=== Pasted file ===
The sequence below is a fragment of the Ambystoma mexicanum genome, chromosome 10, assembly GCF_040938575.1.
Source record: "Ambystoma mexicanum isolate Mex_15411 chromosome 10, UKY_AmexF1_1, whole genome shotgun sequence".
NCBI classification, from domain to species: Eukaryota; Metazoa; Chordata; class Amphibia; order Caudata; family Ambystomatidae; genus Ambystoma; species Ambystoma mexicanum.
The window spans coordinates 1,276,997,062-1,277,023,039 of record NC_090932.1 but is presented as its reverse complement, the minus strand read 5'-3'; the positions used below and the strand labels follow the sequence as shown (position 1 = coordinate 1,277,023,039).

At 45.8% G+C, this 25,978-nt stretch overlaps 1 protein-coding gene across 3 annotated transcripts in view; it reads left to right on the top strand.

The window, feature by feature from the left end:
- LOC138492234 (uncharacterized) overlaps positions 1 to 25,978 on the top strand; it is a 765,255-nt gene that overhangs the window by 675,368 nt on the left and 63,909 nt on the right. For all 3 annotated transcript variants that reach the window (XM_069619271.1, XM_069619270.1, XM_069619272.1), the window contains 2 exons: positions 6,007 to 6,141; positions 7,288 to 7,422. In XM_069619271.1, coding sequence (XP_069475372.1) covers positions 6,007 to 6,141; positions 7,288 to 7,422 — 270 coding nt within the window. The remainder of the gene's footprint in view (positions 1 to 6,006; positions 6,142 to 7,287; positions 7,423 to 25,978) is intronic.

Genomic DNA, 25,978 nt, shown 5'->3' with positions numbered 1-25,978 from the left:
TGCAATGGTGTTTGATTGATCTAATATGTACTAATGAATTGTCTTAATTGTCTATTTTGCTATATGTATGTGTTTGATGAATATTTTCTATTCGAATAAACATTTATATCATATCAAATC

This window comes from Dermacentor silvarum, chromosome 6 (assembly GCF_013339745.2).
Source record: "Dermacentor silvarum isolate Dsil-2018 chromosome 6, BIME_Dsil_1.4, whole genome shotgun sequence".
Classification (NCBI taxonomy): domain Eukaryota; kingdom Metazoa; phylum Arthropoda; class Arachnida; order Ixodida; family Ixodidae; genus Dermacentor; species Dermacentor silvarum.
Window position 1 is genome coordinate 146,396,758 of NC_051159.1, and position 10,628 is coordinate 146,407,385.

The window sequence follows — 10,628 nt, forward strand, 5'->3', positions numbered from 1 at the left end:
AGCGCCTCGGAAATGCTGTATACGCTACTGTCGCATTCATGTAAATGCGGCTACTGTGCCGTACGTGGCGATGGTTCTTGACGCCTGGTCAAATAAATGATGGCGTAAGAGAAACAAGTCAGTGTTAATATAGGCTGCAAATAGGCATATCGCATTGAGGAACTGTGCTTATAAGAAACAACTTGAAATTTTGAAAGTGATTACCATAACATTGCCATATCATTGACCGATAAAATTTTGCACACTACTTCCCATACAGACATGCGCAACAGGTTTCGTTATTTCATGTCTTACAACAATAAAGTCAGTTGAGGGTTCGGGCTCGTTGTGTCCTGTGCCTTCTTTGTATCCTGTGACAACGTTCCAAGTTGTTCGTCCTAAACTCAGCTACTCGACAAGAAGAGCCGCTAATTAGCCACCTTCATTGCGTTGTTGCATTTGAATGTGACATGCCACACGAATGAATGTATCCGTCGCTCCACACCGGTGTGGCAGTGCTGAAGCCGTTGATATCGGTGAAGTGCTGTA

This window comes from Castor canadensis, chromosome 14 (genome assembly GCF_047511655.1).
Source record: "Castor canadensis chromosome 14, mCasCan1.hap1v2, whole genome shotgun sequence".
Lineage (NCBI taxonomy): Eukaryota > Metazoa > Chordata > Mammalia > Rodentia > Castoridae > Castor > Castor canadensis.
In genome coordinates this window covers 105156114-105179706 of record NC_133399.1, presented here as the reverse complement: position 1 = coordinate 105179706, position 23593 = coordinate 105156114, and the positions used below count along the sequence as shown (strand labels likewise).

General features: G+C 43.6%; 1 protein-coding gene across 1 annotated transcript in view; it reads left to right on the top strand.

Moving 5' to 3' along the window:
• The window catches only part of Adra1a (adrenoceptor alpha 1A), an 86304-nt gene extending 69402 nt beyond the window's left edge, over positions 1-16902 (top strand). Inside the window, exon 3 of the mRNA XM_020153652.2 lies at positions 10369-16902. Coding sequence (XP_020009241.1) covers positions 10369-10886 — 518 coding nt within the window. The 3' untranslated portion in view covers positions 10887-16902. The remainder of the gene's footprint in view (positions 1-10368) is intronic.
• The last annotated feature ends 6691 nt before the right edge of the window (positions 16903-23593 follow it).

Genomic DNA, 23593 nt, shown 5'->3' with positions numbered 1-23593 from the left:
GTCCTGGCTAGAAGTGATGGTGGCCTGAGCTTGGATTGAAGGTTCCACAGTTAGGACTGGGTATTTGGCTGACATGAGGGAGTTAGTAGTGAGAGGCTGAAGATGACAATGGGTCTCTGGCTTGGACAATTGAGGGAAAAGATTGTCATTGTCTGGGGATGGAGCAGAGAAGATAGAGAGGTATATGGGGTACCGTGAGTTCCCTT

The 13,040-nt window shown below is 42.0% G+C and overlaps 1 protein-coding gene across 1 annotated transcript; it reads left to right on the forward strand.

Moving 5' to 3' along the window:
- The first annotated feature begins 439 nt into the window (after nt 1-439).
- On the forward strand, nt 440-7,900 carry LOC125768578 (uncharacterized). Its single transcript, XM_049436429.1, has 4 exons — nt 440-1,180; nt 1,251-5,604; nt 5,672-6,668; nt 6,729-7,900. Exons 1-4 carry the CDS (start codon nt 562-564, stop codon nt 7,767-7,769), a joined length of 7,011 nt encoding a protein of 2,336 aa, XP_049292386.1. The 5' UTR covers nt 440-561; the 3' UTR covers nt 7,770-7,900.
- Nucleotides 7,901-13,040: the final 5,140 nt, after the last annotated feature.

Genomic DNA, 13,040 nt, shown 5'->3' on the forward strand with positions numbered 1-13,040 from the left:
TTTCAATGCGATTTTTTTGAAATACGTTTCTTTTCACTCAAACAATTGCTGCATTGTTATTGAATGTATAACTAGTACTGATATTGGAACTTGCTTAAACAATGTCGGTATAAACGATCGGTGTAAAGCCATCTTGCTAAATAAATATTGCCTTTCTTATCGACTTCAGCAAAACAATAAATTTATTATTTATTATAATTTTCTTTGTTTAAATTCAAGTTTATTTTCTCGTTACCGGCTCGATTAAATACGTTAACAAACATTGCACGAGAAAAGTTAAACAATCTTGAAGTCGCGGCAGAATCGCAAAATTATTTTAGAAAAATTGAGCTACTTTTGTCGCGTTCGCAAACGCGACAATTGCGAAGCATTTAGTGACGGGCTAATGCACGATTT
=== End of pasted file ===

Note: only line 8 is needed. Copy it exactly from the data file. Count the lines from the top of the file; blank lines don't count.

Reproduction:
Genomic DNA, 25,978 nt, shown 5'->3' with positions numbered 1-25,978 from the left: